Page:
Is being heterosexual a choice rather than genetically predetermined?
Debate Rounds (5)
It is natural to have a sex drive that can be, and is regularly directed toward and results in procreation. However, species maintenance is not the only objective when it comes to sex. To obtain pleasure through sex is an objective that is stated and fulfilled more frequently than is a desire advance the human species. The human species would "die out" if we didn't procreate, period. My argument does not depend on this natural fact, but rather focuses on sexual attraction as it is applied to either gender. I am making the point that behavior is not driven by genetic code, but is based on acquired preferences. I can accept your conclusion that nature provides a built in mechanism for driving us toward procreation, while maintaining that culture drives us toward many attractions that are not dependent on procreation. Sexual activity and attraction in our culture, when not dependent upon a desire to produce offspring, is driven by the perception of attractiveness. We can have a genetic preference for a certain diet that has little to do with what we actually eat. I am not judging the correctness of one's decision to eat the wrong diet or to use sex in an unprescribed way. I am making reference to how gender-preference decisions are arrived at through personal experiences and judgements.
You assert two things in your most recent argument that seem to contradict each other, or at least do not justify each other. "However, species maintenance is not the only objective when it comes to sex. To obtain pleasure through sex is an objective that is stated and fulfilled more frequently than is a desire advance the human species." I don't believe that obtaining pleasure through the sexual act has much to do with actual sexual ATTRACTION. If a guy offers a straight guy felatio, the straight guy can close his eyes and pretend that it is a girl doing it to him, and still receive the same amount of PHYSICAL pleasure to his genitals that he would from a girl. But, the sexual attraction that we feel towards each other, compelling us to form relationships and to have sex is a built in mechanism. I do not disagree that environmental factors such as taboos almost certainly play a role. However, a sexual attraction for more than just physical pleasure and catharsis (which can be obtained by masturbating) comes from an animalistic urge to reproduce, which is only possible with a member of the opposite sex. This point I believe can be reinforced by the fact that homosexuals are in the vast minority, as affirmed by a US census: 7% of women and 8% of men identify as some form of LGBT.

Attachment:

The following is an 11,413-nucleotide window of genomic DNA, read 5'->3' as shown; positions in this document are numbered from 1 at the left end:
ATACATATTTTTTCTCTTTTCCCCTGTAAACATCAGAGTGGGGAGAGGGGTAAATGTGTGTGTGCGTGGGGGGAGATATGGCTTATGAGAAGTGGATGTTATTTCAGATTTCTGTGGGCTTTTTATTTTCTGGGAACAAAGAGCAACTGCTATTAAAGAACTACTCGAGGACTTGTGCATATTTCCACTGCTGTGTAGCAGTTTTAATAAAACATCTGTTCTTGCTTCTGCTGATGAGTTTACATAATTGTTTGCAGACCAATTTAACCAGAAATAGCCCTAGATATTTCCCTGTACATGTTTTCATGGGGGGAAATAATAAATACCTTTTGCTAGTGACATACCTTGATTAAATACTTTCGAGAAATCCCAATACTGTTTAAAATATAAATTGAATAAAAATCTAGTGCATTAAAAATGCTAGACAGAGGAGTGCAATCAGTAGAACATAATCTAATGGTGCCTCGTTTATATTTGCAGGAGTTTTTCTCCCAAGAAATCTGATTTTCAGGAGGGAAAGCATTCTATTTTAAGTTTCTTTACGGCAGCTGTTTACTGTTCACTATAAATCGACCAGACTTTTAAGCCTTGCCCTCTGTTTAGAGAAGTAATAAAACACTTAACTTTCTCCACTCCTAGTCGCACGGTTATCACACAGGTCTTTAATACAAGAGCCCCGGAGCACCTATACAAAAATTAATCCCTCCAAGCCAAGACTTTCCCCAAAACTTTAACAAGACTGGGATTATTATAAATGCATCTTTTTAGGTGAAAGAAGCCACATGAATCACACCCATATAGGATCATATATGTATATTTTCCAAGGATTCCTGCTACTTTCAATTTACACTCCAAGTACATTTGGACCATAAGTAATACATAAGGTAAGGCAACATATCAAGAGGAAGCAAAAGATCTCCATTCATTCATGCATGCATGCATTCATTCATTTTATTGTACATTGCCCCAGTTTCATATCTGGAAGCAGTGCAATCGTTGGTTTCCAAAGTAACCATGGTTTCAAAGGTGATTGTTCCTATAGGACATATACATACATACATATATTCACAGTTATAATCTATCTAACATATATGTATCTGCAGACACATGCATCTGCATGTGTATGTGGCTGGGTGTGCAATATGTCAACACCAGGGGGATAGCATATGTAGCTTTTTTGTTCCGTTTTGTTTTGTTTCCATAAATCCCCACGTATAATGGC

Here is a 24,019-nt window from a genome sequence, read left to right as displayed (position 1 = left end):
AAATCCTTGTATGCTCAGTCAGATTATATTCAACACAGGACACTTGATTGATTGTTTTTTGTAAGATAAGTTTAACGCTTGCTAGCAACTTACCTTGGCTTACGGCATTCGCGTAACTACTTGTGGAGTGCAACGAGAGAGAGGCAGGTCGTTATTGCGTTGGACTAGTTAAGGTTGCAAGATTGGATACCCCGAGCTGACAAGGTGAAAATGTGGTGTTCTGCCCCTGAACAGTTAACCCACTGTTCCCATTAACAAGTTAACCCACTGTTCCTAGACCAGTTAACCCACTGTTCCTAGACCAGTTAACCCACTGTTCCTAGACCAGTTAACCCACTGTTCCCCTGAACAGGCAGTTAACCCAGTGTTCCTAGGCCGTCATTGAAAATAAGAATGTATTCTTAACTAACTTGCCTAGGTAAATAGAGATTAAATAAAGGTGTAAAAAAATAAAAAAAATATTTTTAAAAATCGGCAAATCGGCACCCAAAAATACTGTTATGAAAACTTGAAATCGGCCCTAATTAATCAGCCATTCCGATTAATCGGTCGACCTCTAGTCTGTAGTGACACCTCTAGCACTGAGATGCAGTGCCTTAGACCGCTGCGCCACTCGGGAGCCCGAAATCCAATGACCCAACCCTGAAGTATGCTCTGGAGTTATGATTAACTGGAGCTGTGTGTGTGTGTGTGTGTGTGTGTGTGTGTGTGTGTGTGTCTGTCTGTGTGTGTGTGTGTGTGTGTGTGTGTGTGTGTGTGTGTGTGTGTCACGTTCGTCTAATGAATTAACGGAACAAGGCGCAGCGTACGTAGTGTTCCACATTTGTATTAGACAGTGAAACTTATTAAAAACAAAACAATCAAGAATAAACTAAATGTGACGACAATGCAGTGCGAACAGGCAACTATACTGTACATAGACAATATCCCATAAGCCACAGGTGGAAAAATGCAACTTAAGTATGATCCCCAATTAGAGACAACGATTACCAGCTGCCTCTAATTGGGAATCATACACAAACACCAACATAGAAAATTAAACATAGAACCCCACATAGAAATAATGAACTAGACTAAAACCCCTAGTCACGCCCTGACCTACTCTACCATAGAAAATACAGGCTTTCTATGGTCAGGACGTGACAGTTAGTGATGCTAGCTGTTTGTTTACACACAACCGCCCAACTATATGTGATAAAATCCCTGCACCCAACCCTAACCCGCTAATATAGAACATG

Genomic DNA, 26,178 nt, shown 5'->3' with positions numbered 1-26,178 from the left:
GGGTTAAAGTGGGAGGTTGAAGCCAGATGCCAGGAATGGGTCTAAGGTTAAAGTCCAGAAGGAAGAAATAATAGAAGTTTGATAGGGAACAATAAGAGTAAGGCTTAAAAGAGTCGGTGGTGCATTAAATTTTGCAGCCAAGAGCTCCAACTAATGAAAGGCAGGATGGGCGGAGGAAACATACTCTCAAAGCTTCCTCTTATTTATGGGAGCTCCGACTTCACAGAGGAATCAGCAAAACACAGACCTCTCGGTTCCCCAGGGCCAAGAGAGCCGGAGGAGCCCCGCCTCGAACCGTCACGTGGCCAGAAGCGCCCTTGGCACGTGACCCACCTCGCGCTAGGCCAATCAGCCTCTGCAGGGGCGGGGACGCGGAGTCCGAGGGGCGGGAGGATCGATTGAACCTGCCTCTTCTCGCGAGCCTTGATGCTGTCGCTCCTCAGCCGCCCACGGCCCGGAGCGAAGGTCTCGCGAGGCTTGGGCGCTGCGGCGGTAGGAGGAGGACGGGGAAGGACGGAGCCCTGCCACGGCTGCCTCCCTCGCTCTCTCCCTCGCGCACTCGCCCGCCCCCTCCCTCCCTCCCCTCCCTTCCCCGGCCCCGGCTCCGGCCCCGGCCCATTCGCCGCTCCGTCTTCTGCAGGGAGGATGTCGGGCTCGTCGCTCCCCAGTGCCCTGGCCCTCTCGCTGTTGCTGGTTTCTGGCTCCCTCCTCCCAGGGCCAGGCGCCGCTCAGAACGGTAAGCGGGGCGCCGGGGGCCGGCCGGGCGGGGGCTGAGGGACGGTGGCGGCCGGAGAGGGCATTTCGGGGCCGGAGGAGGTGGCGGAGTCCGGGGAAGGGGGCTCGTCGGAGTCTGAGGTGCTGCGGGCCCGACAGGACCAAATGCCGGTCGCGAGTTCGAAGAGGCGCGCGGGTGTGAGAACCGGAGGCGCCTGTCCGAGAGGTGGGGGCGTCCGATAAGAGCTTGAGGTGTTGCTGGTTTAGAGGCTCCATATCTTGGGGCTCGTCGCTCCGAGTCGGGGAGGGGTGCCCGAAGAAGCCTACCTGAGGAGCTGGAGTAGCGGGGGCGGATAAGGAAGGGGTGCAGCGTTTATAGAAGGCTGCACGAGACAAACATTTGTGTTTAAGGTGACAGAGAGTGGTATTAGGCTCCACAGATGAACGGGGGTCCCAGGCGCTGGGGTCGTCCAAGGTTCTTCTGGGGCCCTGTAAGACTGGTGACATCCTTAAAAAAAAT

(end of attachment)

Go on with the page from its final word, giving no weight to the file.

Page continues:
Thank you for your interesting arguments. I'll just jump right in with a quote. "Should we deny that a person has an attraction to the same gender when it, in fact exists." I am not disagreeing that attraction to the same gender exists. It was my understanding that the key point was whether this attraction was genetic or not. You say that you don't think homosexual tendencies and behaviors can be linked to an evolutionary trait, which I think is most obviously true, as they would've died out. But you say that it is culture that overrides our DNA to make us act certain ways. But how, in a culture so homophobic and anti-gay, could someone's genetic drive towards the other gender be overridden so that they go to the same gender? It can't, and is obviously caused by some sort of genetic difference. This is why people can be in the closet their whole lives: obviously it's not culture that influences them to be gay, because if the culture was pro-gay, they wouldn't be in the closet, they would be openly gay. Also, you can't say that since we don't live in olden times where we were running through the jungle, that our evolutionary behavior doesn't manifest in our daily lives. We still respond to stressors like a stressful job or lots of homework with the fight or flight response, even though we aren't getting attacked by Wooly Mammoths anymore. The same is for homosexuality; our brains didn't say "oh we don't really need to reproduce that much anymore, so actually I like men". That's just not how it works. We carry our behaviors with us that make us this species. And I do not believe that "cultural attraction" can override our genetic makeup telling us to mate with the opposite gender. And in the case of gay people it is a genetic abnormality, and not a cultural preference, because nobody would choose to be demonized from their society.